Japan and the US are still sorting out their China-Taiwan policies

After Japanese officials finish practicing their foreign policy irony, hopefully they will settle on a serious and sustained national security approach to the growing China threat.

Leading up to and during Prime Minister Yoshihide Suga’s visit to Washington, the Biden administration pressed for a more forthcoming statement on the regional dangers presented by China’s aggressive behavior.

The U.S. effort failed to eke out more than a tepid expression of hope for “peace and stability in the Taiwan Strait.” Mild as that aspirational expression was, it was touted by the administration and the global news media as some kind of diplomatic breakthrough because it last appeared in a joint statement in 1969.  

Beijing was quick to take offense at even that innocuous phrase, calling it Japanese interference in China’s “internal” affairs, while simultaneously making the opposite point that Washington had failed to gain Tokyo’s explicit pledge of anti-China “collusion” on Taiwan.

The Tokyo government ensured that no one would construe the statement as a Japanese commitment to help America militarily in defending Taiwan — like Washington’s inclusion of the Senkaku Islands in the U.S.-Japan Mutual Defense Treaty. Suga quickly made a post-summit “clarification” that it “does not presuppose military involvement at all.”

Suga’s reticent performance seemed ungracious and shortsighted, considering a) the long history of Japan-Taiwan relations during and after 50 years of Imperial Japanese occupation of Taiwan; b) the shared values between the two emergent democracies; c) Taiwan’s leading role in the humanitarian assistance effort after the Fukushima nuclear disaster; and d) Taiwan’s critical geostrategic location for the security of Japan.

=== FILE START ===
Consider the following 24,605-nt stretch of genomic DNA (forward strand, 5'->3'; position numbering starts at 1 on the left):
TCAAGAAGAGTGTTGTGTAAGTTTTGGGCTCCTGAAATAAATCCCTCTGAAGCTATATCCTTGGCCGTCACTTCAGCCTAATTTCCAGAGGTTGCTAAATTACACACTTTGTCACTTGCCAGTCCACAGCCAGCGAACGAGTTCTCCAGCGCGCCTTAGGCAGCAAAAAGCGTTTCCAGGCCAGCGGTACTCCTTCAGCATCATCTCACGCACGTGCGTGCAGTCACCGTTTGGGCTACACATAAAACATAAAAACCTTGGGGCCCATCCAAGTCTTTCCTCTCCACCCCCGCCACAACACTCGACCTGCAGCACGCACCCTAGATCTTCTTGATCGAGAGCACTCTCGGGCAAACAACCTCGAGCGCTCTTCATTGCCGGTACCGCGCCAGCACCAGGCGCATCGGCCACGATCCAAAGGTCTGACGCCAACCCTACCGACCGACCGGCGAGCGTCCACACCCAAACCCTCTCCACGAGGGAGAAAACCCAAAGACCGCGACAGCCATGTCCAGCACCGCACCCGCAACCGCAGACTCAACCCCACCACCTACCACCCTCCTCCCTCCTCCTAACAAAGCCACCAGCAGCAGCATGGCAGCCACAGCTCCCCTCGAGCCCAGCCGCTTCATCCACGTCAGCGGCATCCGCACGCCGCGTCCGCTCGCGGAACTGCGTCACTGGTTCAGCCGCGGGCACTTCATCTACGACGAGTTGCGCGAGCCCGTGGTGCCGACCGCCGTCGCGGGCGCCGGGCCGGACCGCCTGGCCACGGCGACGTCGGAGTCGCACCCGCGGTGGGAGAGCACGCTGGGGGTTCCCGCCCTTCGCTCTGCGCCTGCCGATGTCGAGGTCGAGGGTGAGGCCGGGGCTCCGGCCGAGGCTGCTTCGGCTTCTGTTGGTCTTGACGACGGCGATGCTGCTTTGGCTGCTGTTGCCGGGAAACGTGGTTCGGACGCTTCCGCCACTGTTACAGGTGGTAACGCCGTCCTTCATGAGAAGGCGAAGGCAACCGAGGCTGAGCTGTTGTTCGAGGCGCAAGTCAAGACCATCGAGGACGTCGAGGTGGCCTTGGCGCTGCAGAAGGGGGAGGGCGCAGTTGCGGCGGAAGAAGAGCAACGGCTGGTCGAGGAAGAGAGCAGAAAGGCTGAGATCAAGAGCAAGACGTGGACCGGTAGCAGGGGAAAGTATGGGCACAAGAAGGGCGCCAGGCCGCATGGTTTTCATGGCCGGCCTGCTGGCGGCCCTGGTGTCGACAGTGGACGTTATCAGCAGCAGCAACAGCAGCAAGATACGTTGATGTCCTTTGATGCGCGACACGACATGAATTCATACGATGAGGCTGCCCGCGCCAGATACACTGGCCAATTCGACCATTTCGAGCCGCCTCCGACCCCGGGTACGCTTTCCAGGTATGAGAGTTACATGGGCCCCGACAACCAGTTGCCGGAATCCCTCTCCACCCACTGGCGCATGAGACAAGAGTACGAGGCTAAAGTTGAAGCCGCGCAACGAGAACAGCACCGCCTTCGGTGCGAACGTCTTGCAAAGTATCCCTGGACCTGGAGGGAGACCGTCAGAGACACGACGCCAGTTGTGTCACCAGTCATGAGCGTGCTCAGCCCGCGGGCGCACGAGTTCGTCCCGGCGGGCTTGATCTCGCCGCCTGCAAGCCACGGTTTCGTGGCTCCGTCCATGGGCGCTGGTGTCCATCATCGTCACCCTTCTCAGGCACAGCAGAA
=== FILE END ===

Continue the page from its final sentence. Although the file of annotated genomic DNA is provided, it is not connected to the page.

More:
But even Shinzo Abe, Suga’s more hawkish predecessor, felt the need to observe a delicate balance between friendship with Taiwan and maintaining workable relations with China.

In the past week, however, a more assertive voice from the Japanese government was heard. Taro Aso, deputy prime minister, made refreshingly direct remarks about the existential connection between Taiwan’s security and Japan’s: “If a major incident happened [over Taiwan], it’s safe to say it would be related to a situation threatening the survival [of Japan]. If that is the case, Japan and the U.S. must defend Taiwan together. … We need to think hard that Okinawa could be next.”

What is remarkable about Aso’s public declaration is that it was so late in coming. Tokyo hardly could be unaware of the intimate security nexus between Japan and Taiwan given that the Imperial Japanese regime used Formosa to launch its attack on the Philippines on Dec. 7, 1941.  Beijing has made clear that it would use Taiwan’s geostrategic location as a fulcrum for expansion into both Southeast and Northeast Asia. 

It is also obvious that the nation seeking to reincarnate the Greater East Asia Co-Prosperity Sphere today is not peaceful, democratic Japan but expansionist Communist China — even as it deflects attention from its aggression by constantly bringing up memories of the earlier historic period.

The starkly contrasting Suga-Aso views of the Taiwan issue reflect Japan’s conflicting anxieties over its security relations with the United States: the fear of either being “dragged into” a China-U.S. conflict over Taiwan or the South China Sea, or being abandoned by Washington when Japan’s direct security is at stake. 

The irony now is that while Suga worries the U.S. would entangle Japan in a Taiwan conflict, his deputy is concerned that Washington will abandon Taiwan whose security is intimately linked to Japan’s.